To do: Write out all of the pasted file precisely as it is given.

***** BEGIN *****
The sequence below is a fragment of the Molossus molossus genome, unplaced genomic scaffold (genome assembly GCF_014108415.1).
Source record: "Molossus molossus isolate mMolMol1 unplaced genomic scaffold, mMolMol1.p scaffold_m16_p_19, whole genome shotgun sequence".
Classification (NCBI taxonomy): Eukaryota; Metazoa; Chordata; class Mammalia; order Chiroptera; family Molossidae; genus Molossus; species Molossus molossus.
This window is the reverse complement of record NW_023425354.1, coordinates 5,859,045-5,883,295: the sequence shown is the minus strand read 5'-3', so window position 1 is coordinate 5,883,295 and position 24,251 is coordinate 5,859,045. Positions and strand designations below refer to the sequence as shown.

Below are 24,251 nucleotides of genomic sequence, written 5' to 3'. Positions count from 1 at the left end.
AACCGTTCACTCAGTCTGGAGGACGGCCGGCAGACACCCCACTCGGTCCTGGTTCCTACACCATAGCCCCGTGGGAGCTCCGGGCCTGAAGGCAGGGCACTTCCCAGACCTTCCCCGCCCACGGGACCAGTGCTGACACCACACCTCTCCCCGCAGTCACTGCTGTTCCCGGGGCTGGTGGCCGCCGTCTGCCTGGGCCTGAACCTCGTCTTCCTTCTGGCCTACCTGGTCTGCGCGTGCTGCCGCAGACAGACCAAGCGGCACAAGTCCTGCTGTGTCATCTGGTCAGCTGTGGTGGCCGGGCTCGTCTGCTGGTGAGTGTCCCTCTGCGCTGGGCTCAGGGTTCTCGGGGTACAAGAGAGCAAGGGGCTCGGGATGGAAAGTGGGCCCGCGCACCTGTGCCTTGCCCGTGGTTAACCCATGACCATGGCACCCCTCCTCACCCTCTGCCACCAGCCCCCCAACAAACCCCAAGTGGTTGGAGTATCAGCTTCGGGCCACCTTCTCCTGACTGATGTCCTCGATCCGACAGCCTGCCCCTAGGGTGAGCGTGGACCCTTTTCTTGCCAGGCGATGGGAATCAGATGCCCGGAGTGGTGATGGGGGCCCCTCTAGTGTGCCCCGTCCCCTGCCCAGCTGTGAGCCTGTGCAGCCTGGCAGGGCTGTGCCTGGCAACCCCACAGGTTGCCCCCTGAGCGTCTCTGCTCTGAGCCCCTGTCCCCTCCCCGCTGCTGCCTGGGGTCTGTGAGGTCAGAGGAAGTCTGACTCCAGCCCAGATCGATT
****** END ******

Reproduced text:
The sequence below is a fragment of the Molossus molossus genome, unplaced genomic scaffold (genome assembly GCF_014108415.1).
Source record: "Molossus molossus isolate mMolMol1 unplaced genomic scaffold, mMolMol1.p scaffold_m16_p_19, whole genome shotgun sequence".
Classification (NCBI taxonomy): Eukaryota; Metazoa; Chordata; class Mammalia; order Chiroptera; family Molossidae; genus Molossus; species Molossus molossus.
This window is the reverse complement of record NW_023425354.1, coordinates 5,859,045-5,883,295: the sequence shown is the minus strand read 5'-3', so window position 1 is coordinate 5,883,295 and position 24,251 is coordinate 5,859,045. Positions and strand designations below refer to the sequence as shown.

Below are 24,251 nucleotides of genomic sequence, written 5' to 3'. Positions count from 1 at the left end.
AACCGTTCACTCAGTCTGGAGGACGGCCGGCAGACACCCCACTCGGTCCTGGTTCCTACACCATAGCCCCGTGGGAGCTCCGGGCCTGAAGGCAGGGCACTTCCCAGACCTTCCCCGCCCACGGGACCAGTGCTGACACCACACCTCTCCCCGCAGTCACTGCTGTTCCCGGGGCTGGTGGCCGCCGTCTGCCTGGGCCTGAACCTCGTCTTCCTTCTGGCCTACCTGGTCTGCGCGTGCTGCCGCAGACAGACCAAGCGGCACAAGTCCTGCTGTGTCATCTGGTCAGCTGTGGTGGCCGGGCTCGTCTGCTGGTGAGTGTCCCTCTGCGCTGGGCTCAGGGTTCTCGGGGTACAAGAGAGCAAGGGGCTCGGGATGGAAAGTGGGCCCGCGCACCTGTGCCTTGCCCGTGGTTAACCCATGACCATGGCACCCCTCCTCACCCTCTGCCACCAGCCCCCCAACAAACCCCAAGTGGTTGGAGTATCAGCTTCGGGCCACCTTCTCCTGACTGATGTCCTCGATCCGACAGCCTGCCCCTAGGGTGAGCGTGGACCCTTTTCTTGCCAGGCGATGGGAATCAGATGCCCGGAGTGGTGATGGGGGCCCCTCTAGTGTGCCCCGTCCCCTGCCCAGCTGTGAGCCTGTGCAGCCTGGCAGGGCTGTGCCTGGCAACCCCACAGGTTGCCCCCTGAGCGTCTCTGCTCTGAGCCCCTGTCCCCTCCCCGCTGCTGCCTGGGGTCTGTGAGGTCAGAGGAAGTCTGACTCCAGCCCAGATCGATT